Jennings Lodge families face choice to attend Spanish program, transfer to Gladstone, transition to Holcomb Elementary

What began as a small program embedded in a traditional school for the Jennings Lodge neighborhood will this year become a magnet program serving elementary-age students across the Oregon City School District.

PHOTO COURTESY: LESLIE ROBINETTE - Senora Jacinta Ortiz's first-graders work on literacy skills in Spanish during the Summer Jumpstart program for Oregon City's bilingual schools — Jennings Lodge and Candy Lane elementary schools. This summer, 85 children participated.The bilingual school operates on two small campuses, with kindergarten through second grade at Jennings Lodge Elementary and third-through-fifth grades at Candy Lane Elementary. In the Jennings Lodge/Candy Lane dual-language program, children who speak English at home and children who speak Spanish at home learn together with daily instruction in both languages.

In February, the OC School Board voted to give families in Jennings Lodge's traditional English program the choice of joining the bilingual program or attending the traditional English program at Holcomb Elementary, a school located on the other side of the Clackamas River.

Due to the popularity of the bilingual program, Jennings Lodge's 67 traditional English students had been reduced to only three classrooms, one class per grade level at the school, each with an average of 22 students. Meanwhile, bilingual program enrollment expanding to 202 had necessitated hiring eight bilingual teachers who each had to teach an average of 25 students.

Jennings Lodge/Candy Lane Principal April Albers said the disparity in class sizes was one major issue facing the school. Another issue was the dwindling sense of community for neighborhood students seeking an education conducted solely in English.

"We've struggled to provide a full and complete experience for our traditional English-speaking students because there aren't enough of them," she said. "Several families who decided to transfer to Holcomb are excited about that because there are multiple options for traditional English students."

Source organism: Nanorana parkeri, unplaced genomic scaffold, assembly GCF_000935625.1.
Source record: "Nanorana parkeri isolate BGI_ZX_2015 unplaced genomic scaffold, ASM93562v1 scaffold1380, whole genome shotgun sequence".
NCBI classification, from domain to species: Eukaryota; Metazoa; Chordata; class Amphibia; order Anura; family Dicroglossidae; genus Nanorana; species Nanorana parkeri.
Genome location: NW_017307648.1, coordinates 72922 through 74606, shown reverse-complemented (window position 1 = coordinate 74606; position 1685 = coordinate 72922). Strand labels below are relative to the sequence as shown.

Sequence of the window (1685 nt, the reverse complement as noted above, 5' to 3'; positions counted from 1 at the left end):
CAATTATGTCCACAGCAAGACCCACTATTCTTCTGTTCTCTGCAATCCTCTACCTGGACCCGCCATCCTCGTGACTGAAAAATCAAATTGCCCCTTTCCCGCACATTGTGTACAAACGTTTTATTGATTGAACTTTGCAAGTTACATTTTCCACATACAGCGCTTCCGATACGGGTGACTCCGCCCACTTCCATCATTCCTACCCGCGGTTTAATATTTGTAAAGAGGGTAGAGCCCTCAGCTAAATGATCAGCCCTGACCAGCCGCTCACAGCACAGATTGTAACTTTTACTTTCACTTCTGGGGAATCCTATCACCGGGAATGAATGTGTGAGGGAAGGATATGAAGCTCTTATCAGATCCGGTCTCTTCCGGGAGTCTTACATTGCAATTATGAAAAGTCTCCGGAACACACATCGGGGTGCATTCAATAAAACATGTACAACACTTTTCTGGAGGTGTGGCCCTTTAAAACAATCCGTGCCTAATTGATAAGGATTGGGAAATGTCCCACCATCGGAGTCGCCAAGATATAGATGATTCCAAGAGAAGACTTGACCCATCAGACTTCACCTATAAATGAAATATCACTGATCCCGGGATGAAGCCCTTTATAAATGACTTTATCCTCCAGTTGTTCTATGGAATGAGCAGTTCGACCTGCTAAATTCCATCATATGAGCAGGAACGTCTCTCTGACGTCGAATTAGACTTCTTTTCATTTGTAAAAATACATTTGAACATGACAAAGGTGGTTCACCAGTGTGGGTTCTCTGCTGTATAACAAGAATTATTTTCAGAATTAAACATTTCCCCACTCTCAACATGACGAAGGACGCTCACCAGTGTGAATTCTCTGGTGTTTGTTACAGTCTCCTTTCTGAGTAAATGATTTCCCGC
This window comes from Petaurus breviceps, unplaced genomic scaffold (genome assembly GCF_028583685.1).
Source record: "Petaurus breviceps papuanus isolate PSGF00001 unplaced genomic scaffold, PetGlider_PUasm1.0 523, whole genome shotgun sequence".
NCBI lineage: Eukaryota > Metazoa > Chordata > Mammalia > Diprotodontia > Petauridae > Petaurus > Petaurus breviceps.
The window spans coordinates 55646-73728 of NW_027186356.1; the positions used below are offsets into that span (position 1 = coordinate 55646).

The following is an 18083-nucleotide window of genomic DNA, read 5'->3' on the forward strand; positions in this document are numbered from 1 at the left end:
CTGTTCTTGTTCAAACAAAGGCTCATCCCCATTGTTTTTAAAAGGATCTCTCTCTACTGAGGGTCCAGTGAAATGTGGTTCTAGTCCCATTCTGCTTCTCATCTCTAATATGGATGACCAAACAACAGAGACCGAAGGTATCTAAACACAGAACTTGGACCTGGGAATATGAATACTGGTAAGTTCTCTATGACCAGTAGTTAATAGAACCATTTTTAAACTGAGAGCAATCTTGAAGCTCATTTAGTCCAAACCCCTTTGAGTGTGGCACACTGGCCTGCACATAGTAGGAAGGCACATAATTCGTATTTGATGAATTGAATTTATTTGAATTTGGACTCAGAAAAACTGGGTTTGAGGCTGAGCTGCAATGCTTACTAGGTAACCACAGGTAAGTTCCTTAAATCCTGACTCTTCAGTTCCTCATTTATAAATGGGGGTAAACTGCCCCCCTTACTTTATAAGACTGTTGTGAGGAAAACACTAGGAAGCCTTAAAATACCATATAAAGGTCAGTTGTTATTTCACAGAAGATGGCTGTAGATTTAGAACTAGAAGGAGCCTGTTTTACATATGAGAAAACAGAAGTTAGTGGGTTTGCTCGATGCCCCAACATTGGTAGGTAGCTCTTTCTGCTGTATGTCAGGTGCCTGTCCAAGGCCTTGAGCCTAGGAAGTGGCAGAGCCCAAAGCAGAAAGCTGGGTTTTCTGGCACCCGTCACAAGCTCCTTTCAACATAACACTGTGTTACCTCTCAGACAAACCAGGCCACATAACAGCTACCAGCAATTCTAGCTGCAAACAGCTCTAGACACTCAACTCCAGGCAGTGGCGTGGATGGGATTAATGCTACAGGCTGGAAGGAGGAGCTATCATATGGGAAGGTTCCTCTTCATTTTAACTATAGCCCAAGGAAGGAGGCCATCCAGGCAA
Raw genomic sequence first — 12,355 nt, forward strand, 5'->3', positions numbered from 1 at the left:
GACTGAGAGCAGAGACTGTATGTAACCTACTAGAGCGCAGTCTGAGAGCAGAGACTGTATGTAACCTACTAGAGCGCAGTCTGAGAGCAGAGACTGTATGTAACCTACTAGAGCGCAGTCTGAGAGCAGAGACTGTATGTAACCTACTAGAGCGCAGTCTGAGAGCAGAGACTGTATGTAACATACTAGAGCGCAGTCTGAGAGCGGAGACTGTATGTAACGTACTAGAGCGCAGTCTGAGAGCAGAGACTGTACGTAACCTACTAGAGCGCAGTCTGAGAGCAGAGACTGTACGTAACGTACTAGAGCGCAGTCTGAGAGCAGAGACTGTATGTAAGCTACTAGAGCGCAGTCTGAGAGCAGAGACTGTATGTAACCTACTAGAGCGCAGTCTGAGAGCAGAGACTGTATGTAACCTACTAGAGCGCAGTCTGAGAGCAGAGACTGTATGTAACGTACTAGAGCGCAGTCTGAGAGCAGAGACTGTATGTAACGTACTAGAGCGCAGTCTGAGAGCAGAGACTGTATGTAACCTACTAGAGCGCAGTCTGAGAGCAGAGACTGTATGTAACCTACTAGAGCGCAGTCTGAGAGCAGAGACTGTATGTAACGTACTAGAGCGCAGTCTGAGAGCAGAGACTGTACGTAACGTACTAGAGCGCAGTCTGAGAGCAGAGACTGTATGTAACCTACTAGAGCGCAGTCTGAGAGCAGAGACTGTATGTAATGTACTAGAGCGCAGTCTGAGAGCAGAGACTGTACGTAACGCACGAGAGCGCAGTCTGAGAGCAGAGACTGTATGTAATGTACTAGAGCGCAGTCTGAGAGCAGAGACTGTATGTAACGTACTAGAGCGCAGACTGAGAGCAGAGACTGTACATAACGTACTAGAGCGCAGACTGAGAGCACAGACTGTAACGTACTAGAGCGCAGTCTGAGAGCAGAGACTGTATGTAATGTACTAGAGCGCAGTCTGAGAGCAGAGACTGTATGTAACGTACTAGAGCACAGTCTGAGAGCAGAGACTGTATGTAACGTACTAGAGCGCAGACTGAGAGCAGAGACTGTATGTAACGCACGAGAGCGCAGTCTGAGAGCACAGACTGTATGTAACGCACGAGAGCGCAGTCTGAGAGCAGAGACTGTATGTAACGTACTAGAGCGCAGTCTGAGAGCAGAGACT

Even prior to the decision to make it a magnet school, Jennings Lodge/Candy Lane was no longer the "neighborhood school" it once was, Albers said. The campuses used to just serve what was termed "the island," a portion of OCSD in the unincorporated area near Gladstone. However, the enrollment boundaries of Jennings Lodge/Candy Lane expanded to include neighborhoods in Oregon City after OCSD officials decided to close two elementary schools in 2012.

"More than half of our students came from up on the hill in the Barclay and Rivercrest area, where Holcomb was closer to being their neighborhood school," Albers said.

Program's attraction

At the Jennings Lodge campus, most of the instruction is conducted in Spanish, but by third grade at Candy Lane, the school day is half in English and half in Spanish. In order to graduate from the fifth grade, students in the program must be able to complete high-level academic tasks and hold fluent conversations in both languages.

"We made this program schoolwide because interest in bilingual education has expanded dramatically," Albers said. "We get calls every day from families who want this experience for their child."

Albers said she's heard from many parents who purchased houses in Jennings Lodge to guarantee first preference in the bilingual program.

Jennings Lodge resident Mitra Anoushiravani is the parent of a soon-to-be first-grader who is happy with the education her child received as a kindergartner in Jennings Lodge. She agreed that the location of the bilingual program has had an effect on local real estate.